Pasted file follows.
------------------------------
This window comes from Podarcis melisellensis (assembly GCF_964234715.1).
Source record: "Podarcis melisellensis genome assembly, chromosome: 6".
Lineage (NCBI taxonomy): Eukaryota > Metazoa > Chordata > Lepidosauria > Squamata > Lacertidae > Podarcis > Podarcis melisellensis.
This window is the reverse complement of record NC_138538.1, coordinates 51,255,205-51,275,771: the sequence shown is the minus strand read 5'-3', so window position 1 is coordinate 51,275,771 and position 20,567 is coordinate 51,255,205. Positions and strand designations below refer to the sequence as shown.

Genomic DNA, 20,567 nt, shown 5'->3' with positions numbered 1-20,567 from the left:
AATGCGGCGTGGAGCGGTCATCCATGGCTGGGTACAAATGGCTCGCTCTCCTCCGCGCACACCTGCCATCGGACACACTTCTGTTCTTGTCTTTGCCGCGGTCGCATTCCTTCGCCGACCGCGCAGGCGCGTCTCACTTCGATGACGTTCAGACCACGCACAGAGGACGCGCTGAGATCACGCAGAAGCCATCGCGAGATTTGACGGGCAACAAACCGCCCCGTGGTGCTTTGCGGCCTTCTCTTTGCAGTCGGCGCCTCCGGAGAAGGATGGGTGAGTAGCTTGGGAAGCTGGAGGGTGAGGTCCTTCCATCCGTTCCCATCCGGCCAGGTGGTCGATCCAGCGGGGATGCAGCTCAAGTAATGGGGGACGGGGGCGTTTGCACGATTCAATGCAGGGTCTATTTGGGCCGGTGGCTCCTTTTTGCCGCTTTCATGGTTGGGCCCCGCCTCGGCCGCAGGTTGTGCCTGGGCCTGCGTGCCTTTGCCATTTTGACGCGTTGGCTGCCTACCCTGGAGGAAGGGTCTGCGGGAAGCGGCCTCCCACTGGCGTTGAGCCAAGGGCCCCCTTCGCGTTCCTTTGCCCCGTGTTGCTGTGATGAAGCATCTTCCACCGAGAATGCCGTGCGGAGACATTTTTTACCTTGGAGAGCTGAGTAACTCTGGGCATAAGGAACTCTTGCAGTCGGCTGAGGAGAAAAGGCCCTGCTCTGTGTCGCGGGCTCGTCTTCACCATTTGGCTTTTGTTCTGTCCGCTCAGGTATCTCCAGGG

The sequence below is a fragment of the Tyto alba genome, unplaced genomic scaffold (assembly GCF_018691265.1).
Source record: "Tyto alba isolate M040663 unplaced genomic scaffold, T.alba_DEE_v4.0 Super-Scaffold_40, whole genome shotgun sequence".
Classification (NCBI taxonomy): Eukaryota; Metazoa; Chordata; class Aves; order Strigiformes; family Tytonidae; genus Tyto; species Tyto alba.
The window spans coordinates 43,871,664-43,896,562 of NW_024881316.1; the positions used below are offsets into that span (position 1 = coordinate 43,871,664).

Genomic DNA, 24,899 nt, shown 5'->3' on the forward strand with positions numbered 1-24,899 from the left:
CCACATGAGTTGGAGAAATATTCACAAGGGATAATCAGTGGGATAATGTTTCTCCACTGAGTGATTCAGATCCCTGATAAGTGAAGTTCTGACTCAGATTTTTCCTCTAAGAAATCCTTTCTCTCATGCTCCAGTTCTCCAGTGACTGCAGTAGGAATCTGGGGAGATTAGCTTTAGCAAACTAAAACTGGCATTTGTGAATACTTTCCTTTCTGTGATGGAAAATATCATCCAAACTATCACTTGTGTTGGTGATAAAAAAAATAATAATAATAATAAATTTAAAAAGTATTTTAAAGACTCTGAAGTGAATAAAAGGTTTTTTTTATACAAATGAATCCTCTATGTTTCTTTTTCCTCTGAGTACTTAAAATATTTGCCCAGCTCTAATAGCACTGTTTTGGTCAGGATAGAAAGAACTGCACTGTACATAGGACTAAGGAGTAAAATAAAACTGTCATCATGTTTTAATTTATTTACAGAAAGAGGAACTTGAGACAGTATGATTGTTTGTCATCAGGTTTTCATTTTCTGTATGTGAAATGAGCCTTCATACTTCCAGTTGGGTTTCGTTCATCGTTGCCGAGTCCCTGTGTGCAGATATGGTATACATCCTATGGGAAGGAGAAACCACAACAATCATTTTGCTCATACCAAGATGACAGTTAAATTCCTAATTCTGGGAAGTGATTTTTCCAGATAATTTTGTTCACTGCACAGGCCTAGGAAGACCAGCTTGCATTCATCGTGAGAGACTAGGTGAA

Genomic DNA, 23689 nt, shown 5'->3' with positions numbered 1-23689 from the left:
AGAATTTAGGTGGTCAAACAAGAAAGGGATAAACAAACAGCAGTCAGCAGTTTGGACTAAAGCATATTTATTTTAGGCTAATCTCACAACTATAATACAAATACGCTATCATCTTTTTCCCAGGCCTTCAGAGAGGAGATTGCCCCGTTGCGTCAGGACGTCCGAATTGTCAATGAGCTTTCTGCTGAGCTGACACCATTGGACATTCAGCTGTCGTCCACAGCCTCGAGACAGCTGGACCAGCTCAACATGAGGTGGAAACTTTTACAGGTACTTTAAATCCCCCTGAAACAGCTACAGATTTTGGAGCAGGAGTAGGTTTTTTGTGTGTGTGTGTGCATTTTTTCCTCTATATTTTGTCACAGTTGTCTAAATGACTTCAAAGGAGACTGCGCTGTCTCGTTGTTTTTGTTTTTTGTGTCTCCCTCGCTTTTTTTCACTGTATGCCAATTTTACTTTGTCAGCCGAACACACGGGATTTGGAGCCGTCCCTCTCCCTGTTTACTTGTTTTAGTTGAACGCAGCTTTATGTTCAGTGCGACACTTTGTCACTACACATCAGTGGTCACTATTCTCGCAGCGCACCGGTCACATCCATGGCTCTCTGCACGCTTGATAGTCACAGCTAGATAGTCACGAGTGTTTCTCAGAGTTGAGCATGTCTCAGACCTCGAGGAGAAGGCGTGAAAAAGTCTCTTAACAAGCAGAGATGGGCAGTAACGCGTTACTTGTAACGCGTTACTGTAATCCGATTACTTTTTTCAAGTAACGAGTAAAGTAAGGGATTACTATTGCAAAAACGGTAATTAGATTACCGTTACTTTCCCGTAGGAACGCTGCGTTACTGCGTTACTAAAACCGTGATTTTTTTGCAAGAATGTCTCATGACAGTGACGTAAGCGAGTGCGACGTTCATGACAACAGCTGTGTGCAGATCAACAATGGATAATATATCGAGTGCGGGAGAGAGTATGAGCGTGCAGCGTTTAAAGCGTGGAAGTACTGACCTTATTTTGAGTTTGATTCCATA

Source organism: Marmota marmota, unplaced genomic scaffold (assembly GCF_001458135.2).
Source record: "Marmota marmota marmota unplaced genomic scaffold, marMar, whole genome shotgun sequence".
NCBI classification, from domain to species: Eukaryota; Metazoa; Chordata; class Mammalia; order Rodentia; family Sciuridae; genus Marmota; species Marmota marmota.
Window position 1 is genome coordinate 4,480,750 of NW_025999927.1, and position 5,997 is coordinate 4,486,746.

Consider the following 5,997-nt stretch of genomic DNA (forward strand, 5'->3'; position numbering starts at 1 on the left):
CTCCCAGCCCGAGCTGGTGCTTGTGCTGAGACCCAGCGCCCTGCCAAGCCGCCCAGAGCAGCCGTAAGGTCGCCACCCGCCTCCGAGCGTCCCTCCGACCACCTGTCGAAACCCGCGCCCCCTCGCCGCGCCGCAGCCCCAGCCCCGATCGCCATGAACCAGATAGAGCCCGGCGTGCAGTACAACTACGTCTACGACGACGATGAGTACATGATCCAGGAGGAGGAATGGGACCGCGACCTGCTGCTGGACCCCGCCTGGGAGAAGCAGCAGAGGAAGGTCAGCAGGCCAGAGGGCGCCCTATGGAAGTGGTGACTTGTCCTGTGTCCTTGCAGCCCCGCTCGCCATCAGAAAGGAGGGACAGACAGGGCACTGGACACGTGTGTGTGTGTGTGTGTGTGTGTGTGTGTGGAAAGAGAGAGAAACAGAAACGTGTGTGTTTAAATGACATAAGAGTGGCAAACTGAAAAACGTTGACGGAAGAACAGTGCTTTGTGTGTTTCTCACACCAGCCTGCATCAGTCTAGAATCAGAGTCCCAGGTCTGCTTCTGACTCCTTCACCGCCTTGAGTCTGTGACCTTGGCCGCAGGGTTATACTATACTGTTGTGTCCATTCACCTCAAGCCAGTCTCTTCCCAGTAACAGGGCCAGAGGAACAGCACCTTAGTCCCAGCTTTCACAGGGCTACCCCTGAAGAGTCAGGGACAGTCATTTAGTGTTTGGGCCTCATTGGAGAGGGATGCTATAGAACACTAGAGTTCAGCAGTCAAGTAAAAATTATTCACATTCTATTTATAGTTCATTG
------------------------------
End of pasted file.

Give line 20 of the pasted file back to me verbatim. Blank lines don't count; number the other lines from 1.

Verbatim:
CTCCCAGCCCGAGCTGGTGCTTGTGCTGAGACCCAGCGCCCTGCCAAGCCGCCCAGAGCAGCCGTAAGGTCGCCACCCGCCTCCGAGCGTCCCTCCGACCACCTGTCGAAACCCGCGCCCCCTCGCCGCGCCGCAGCCCCAGCCCCGATCGCCATGAACCAGATAGAGCCCGGCGTGCAGTACAACTACGTCTACGACGACGATGAGTACATGATCCAGGAGGAGGAATGGGACCGCGACCTGCTGCTGGACCCCGCCTGGGAGAAGCAGCAGAGGAAGGTCAGCAGGCCAGAGGGCGCCCTATGGAAGTGGTGACTTGTCCTGTGTCCTTGCAGCCCCGCTCGCCATCAGAAAGGAGGGACAGACAGGGCACTGGACACGTGTGTGTGTGTGTGTGTGTGTGTGTGTGTGGAAAGAGAGAGAAACAGAAACGTGTGTGTTTAAATGACATAAGAGTGGCAAACTGAAAAACGTTGACGGAAGAACAGTGCTTTGTGTGTTTCTCACACCAGCCTGCATCAGTCTAGAATCAGAGTCCCAGGTCTGCTTCTGACTCCTTCACCGCCTTGAGTCTGTGACCTTGGCCGCAGGGTTATACTATACTGTTGTGTCCATTCACCTCAAGCCAGTCTCTTCCCAGTAACAGGGCCAGAGGAACAGCACCTTAGTCCCAGCTTTCACAGGGCTACCCCTGAAGAGTCAGGGACAGTCATTTAGTGTTTGGGCCTCATTGGAGAGGGATGCTATAGAACACTAGAGTTCAGCAGTCAAGTAAAAATTATTCACATTCTATTTATAGTTCATTG